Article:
Dr Rita Gardner CBE, first female Director of the RGS-IBG and first female Editor of the Geographical Journal. Portrait by Alastair Adams.*
Today is International Women’s Day, and to mark the occasion we’re acknowledging the work of female geographers in developing the discipline. At the beginning of this week we asked geography teachers, via Twitter, to recognise the women who had helped to shape their subject knowledge and careers.
The response was fantastic, with replies highlighting women who work to support geographical learning at all stages, from primary school to leading international professors.
People commented on the diverse scholarship of women across the discipline and the influential role of female mentors, as well as the varied career pathways of geographers in many different roles and professions. The role of school geography teachers was also widely recognised as inspiring further study of the subject and raising aspirations of what that could lead to.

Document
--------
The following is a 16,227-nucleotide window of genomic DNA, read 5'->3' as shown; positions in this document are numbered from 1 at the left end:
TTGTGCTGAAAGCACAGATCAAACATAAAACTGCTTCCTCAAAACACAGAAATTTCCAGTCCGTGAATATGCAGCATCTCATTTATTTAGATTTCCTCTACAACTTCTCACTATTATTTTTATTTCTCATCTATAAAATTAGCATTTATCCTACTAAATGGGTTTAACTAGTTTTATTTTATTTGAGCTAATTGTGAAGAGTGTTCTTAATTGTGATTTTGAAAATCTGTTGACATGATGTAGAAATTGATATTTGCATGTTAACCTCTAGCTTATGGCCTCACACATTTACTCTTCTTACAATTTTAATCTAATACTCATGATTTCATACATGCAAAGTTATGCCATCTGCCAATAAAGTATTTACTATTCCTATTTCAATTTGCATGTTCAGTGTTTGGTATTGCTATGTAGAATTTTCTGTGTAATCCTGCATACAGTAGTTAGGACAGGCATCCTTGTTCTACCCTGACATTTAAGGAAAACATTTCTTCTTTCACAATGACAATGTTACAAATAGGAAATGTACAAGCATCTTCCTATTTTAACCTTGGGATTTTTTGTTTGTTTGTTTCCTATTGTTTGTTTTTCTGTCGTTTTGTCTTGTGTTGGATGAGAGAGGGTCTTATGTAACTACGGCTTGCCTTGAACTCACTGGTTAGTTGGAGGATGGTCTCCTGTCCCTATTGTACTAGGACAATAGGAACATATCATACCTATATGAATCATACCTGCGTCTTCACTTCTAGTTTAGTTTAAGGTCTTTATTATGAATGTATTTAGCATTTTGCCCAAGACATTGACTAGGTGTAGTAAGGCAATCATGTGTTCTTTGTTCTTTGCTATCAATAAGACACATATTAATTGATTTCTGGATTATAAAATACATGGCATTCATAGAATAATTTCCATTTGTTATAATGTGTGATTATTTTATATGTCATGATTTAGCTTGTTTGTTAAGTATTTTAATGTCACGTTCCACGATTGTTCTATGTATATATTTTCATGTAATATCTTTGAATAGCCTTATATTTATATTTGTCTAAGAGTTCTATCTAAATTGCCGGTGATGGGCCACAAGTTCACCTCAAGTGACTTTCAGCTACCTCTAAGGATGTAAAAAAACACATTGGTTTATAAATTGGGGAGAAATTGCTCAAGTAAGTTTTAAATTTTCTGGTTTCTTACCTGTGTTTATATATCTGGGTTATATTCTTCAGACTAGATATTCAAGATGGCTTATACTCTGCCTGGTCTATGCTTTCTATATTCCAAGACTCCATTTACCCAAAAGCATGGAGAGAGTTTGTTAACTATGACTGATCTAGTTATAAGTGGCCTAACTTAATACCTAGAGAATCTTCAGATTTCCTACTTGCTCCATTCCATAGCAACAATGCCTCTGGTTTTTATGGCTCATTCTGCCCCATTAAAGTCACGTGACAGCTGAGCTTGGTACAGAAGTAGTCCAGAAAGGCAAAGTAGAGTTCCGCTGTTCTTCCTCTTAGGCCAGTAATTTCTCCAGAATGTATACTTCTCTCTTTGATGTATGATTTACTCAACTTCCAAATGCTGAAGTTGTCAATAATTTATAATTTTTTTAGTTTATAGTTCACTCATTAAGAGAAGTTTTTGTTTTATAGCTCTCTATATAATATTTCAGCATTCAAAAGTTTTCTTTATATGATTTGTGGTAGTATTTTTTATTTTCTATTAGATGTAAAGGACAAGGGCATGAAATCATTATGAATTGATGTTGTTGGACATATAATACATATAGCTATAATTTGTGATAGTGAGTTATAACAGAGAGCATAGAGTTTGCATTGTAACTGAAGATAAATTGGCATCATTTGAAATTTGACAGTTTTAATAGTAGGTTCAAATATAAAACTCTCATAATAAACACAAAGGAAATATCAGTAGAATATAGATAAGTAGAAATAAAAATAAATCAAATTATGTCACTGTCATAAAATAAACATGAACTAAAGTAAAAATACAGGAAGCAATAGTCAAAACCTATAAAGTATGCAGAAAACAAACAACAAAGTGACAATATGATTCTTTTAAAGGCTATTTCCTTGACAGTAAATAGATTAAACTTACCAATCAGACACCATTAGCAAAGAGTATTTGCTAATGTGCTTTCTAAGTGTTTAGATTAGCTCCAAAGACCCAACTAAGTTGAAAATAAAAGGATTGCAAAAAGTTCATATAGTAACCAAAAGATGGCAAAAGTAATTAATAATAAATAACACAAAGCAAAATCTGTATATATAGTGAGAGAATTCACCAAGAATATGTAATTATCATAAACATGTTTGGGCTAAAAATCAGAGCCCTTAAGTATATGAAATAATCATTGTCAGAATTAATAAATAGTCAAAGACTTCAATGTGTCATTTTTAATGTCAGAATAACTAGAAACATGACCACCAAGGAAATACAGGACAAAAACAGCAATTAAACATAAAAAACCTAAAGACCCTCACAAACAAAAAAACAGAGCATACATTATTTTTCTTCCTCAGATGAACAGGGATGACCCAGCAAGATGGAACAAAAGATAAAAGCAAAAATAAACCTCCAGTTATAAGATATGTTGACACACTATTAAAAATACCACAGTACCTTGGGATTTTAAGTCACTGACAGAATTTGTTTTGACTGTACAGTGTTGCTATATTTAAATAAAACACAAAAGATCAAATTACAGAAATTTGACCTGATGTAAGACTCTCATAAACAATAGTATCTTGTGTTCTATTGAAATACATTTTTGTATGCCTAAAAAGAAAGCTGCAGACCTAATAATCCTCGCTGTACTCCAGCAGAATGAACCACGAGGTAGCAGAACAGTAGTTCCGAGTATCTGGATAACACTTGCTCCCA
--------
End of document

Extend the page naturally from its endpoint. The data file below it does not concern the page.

You can hear more about how female geographers have worked to develop and disseminate geographical knowledge throughout history with our Ask the Geographer podcast with Dr Sarah L. Evans.
*Footnote: Portrait behind Dr Rita Gardner CBE features: Lady Jane Franklin, the first female to be awarded the Society’s Founder’s Medal (1860); Isabella Bird, the first woman to be elected as a Fellow of the Society (1892); Professor Eva Taylor, the first female professor of geography in the UK (1930); Professor Alice Garnett, the first female president of the IBG and the GA (in 1966 and 1968 respectively); Professor Dame Judith Rees, the first female President of the RGS-IBG (2012); Professor Linda McDowell as first female editor of Area (1983-6); and Professor Alison Blunt as first female editor of Transactions of the Institute of British Geographers (2008-12).